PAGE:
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BIO

Discover our assortment of organic and biodynamic inspired wines!

Products 1 to 10 of 35

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Products 1 to 10 of 35

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The notion of organic, or biological, wine is quite vast. It encompasses organically grown and organically vinified wines, so-called natural wines, as well as biodynamic wines.

First of all, it must be emphasized that, for most of humanity, wine was organic, and this for the simple reason that the chemical molecules used in fertilizers and pesticides had not yet been invented! It was only during the second half of the 20th century that fertilizers and chemical treatments appeared in conventional agriculture. As a result of these excesses, a reverse movement was created from the mid-1970s onwards, in order to return to a more environmentally friendly agriculture. From the 90s onwards, a growing number of winegrowers began to adopt an organic approach in their viticulture. Even those who didn't want to go in the direction of organic certification gradually became aware of the need for greater consideration for their environment. This is what is known as the principle of "lutte raisonnée", i.e. the greatest possible reduction in the use of fertilisers, fungicides or pesticides.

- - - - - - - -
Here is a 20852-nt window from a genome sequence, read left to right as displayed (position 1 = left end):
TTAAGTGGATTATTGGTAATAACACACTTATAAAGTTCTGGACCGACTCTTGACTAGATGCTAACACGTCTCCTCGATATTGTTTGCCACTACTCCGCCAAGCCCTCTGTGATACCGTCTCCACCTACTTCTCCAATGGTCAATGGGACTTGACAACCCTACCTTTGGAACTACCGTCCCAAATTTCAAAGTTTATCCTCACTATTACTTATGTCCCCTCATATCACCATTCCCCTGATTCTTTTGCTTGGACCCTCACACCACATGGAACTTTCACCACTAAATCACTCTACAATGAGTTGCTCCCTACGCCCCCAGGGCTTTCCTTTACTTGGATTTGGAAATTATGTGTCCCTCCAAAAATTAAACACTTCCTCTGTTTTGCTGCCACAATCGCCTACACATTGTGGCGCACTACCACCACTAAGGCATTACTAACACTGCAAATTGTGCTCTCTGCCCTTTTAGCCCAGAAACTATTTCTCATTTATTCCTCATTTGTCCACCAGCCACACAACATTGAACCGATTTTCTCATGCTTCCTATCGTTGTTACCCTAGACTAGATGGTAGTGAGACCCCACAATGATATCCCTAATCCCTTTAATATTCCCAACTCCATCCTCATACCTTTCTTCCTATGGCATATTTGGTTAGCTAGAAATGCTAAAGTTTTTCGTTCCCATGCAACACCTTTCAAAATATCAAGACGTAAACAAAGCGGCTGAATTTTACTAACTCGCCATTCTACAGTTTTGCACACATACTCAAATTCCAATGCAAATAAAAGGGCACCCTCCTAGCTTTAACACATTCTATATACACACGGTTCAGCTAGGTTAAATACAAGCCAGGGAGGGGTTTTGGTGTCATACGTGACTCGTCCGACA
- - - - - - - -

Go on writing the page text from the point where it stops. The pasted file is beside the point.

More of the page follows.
Organic wines

In organic farming, the soil is seen as a living, dynamic environment that interacts with the flora and fauna found there. Legally, organic viticulture prohibits the use of synthetic chemicals. However, natural products such as copper, sodium nitrate or potassium chloride are permitted. The organic winemaker will also try to increase the microbial activity of the soil and use compost instead of adding chemicals to his soil. For a red or white wine to be considered organic, not only must the grapes from which it is made come from organic farming, but also the winemaking process must be organic. Wild or so-called natural yeasts will be used during winemaking rather than industrial yeasts. Sulphur dioxide or SO2, which is an antioxidant and antibacterial agent, is not prohibited in organic winemaking, but the oenologist will tend to limit its use.

Biodynamic wines

Biodynamics (or biodynamic agriculture) uses organic principles, combining them with the theories of Rudolf Steiner. Steiner was an Austrian anthroposopher who gave a series of lectures in 1924, shortly before his death. During this series of lectures, he laid the foundations for a form of agriculture that respected cosmic cycles. It is this base that will become the foundation of biodynamics, with the use of vegetable and mineral preparations intended to energize crops, applied according to the lunar cycle.

Natural wines

So-called natural wines are of course organic, but no sulphur (SO2) is added during fermentation or at the time of bottling. Also, sulphite-free natural wines are much more sensitive to temperature variations during transport or storage. They are therefore less stable and are much more likely than other organic wines to have quality problems at the time of tasting.